>Please enjoy some excerpts from May 1869:
May 13 – Hell hath poured forth her minions upon us and the cities have selected their most infernal and desperate villains and sent them forth to a congress of thieves to our town, to commit their most hellish deeds and daring robberies. Scarcely a night passes but someone is robbed or a house broken into and plundered. The utmost surveillance upon the part of our worthy officers hold crime in check, so long as they are watching. We now fill 12 out of 16 cells in the county jail, and if justice were done to a large number of men in our community, twice as many cells would be occupied, and five gallows as well.
Could you please tell me what the heck that means? Where is my 1869 to 2006 translator? I guess it’s not so much a police log as it is a op ed piece.
May 13 – An attempt was made by a whelp in this town, who is well known, to blackmail Frank Pauson out of $200. In doing this he has disgraced himself, but he has always been too lazy to earn a respectable living anyway.
Apparently the guy wasn’t that well known. No one knows what his name is now.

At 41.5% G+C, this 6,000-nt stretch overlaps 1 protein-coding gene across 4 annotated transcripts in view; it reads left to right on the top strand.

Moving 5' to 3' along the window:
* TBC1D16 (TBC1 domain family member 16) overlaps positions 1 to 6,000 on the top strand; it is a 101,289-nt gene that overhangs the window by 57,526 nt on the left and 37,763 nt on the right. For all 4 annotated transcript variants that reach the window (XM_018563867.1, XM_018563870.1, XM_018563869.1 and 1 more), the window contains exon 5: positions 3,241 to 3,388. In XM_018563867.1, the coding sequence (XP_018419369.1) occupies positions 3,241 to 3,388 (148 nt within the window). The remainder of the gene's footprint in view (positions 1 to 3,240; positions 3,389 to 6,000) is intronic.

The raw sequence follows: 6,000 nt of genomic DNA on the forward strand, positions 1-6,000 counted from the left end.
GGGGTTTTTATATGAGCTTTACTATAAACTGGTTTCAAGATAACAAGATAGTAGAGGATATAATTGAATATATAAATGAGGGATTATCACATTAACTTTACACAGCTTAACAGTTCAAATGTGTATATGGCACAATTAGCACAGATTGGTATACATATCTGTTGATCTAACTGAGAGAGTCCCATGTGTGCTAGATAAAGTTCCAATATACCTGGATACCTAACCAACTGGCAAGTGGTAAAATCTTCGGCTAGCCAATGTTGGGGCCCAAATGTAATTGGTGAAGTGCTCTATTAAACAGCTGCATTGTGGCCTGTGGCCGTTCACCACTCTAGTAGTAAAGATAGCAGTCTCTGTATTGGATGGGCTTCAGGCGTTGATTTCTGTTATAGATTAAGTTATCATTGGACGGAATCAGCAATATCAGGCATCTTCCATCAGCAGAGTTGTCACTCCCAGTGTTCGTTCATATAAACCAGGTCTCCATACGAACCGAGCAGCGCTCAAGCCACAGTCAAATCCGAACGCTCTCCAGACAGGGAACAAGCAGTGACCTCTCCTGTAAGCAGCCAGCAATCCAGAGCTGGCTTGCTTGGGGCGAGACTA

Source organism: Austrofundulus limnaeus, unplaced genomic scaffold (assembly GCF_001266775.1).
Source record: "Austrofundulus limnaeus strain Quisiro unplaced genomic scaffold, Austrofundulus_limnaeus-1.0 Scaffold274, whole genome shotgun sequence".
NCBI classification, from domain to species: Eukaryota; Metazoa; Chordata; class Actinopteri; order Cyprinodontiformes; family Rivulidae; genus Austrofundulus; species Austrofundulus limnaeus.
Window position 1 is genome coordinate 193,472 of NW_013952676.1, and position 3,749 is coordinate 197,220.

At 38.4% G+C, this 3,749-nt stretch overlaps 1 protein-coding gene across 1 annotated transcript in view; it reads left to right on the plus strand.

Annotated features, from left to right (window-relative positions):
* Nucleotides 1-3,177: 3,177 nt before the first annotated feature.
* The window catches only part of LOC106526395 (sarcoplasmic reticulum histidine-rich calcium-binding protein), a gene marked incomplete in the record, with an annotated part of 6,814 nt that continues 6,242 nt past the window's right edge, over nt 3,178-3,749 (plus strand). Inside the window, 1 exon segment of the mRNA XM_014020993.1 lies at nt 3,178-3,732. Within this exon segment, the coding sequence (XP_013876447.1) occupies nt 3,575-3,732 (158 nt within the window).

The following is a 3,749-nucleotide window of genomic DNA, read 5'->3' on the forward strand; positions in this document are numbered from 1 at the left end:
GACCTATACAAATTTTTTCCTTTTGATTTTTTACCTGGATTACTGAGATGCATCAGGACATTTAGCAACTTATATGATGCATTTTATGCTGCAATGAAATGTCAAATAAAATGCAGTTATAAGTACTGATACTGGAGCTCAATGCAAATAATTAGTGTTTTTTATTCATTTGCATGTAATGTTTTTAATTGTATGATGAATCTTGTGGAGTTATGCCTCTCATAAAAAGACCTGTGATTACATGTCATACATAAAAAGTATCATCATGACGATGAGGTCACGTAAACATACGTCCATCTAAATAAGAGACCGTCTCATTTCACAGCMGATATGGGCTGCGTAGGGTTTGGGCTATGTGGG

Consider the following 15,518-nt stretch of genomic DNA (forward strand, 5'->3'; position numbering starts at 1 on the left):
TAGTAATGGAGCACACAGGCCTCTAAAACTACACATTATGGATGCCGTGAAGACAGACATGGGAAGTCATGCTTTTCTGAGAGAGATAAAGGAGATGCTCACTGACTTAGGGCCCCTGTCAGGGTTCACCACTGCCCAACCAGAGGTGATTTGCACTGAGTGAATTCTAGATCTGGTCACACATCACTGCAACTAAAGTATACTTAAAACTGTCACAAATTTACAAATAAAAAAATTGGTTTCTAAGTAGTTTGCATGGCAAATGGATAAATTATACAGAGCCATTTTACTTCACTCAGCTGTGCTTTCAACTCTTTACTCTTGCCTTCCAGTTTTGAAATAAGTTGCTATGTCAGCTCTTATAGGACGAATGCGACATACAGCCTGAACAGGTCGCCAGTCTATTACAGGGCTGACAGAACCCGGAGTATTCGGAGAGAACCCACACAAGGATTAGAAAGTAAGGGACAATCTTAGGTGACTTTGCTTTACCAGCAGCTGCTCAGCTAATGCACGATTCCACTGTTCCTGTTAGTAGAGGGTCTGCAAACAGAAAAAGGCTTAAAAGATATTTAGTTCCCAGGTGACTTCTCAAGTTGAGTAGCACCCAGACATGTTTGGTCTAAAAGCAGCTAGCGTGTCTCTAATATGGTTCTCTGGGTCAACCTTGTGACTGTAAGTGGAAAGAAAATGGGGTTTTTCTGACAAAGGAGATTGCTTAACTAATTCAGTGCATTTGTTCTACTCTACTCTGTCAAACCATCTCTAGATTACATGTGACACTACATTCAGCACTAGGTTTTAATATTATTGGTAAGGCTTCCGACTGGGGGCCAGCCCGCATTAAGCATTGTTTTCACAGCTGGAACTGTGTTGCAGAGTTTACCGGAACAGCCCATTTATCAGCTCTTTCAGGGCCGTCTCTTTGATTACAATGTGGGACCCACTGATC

May 15 – On Thursday night somebody stole a revolver from J.S. Lord. If there is any city in California that can show a stronger record for thievery than Truckee, we want to know about it.
Wow. The bitterness just doesn’t lose flavor over time does it?
May 29 – The man who has been in the calaboose for the last ten days, on a charge of being a participant in the robbery of Campbell’s Truckee Hotel cellar, broke out of jail on Wednesday night by digging his way out through the door with a chisel, which was given him by someone on the outside. The other prisoner, who was in on a charge of petty larceny, crawled out through the hole and went up town and got a drink and then returned to his cell; he thought that the free board was too good a thing to be missed.
Calaboose?!? Is that like a jail made from a train car or something?